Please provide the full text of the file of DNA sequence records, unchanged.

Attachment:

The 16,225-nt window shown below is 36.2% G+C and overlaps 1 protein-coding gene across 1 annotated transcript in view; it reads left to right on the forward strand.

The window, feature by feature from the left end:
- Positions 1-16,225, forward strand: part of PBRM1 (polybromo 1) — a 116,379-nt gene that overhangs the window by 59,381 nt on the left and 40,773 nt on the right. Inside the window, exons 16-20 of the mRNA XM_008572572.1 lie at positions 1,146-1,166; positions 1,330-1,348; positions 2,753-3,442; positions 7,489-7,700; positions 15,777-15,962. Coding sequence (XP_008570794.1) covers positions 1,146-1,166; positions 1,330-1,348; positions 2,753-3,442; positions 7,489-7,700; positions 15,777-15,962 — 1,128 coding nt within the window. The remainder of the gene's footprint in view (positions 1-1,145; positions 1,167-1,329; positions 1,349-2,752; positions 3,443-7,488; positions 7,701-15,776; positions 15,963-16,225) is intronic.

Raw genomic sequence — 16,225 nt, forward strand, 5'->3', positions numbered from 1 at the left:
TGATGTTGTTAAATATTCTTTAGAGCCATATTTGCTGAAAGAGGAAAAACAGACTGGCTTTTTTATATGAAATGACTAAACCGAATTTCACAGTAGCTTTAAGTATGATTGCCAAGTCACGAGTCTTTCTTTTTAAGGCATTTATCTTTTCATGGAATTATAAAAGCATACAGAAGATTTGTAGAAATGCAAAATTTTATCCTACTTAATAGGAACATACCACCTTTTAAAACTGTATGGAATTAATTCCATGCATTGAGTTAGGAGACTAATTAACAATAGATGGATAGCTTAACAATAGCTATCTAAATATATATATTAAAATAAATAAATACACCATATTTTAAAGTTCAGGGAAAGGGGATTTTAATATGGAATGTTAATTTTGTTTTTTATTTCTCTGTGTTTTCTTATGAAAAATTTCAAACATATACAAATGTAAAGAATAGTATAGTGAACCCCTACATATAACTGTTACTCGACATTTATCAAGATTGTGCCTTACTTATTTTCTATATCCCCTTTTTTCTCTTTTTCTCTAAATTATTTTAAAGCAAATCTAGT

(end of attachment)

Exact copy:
The 16,225-nt window shown below is 36.2% G+C and overlaps 1 protein-coding gene across 1 annotated transcript in view; it reads left to right on the forward strand.

The window, feature by feature from the left end:
- Positions 1-16,225, forward strand: part of PBRM1 (polybromo 1) — a 116,379-nt gene that overhangs the window by 59,381 nt on the left and 40,773 nt on the right. Inside the window, exons 16-20 of the mRNA XM_008572572.1 lie at positions 1,146-1,166; positions 1,330-1,348; positions 2,753-3,442; positions 7,489-7,700; positions 15,777-15,962. Coding sequence (XP_008570794.1) covers positions 1,146-1,166; positions 1,330-1,348; positions 2,753-3,442; positions 7,489-7,700; positions 15,777-15,962 — 1,128 coding nt within the window. The remainder of the gene's footprint in view (positions 1-1,145; positions 1,167-1,329; positions 1,349-2,752; positions 3,443-7,488; positions 7,701-15,776; positions 15,963-16,225) is intronic.

Raw genomic sequence — 16,225 nt, forward strand, 5'->3', positions numbered from 1 at the left:
TGATGTTGTTAAATATTCTTTAGAGCCATATTTGCTGAAAGAGGAAAAACAGACTGGCTTTTTTATATGAAATGACTAAACCGAATTTCACAGTAGCTTTAAGTATGATTGCCAAGTCACGAGTCTTTCTTTTTAAGGCATTTATCTTTTCATGGAATTATAAAAGCATACAGAAGATTTGTAGAAATGCAAAATTTTATCCTACTTAATAGGAACATACCACCTTTTAAAACTGTATGGAATTAATTCCATGCATTGAGTTAGGAGACTAATTAACAATAGATGGATAGCTTAACAATAGCTATCTAAATATATATATTAAAATAAATAAATACACCATATTTTAAAGTTCAGGGAAAGGGGATTTTAATATGGAATGTTAATTTTGTTTTTTATTTCTCTGTGTTTTCTTATGAAAAATTTCAAACATATACAAATGTAAAGAATAGTATAGTGAACCCCTACATATAACTGTTACTCGACATTTATCAAGATTGTGCCTTACTTATTTTCTATATCCCCTTTTTTCTCTTTTTCTCTAAATTATTTTAAAGCAAATCTAGT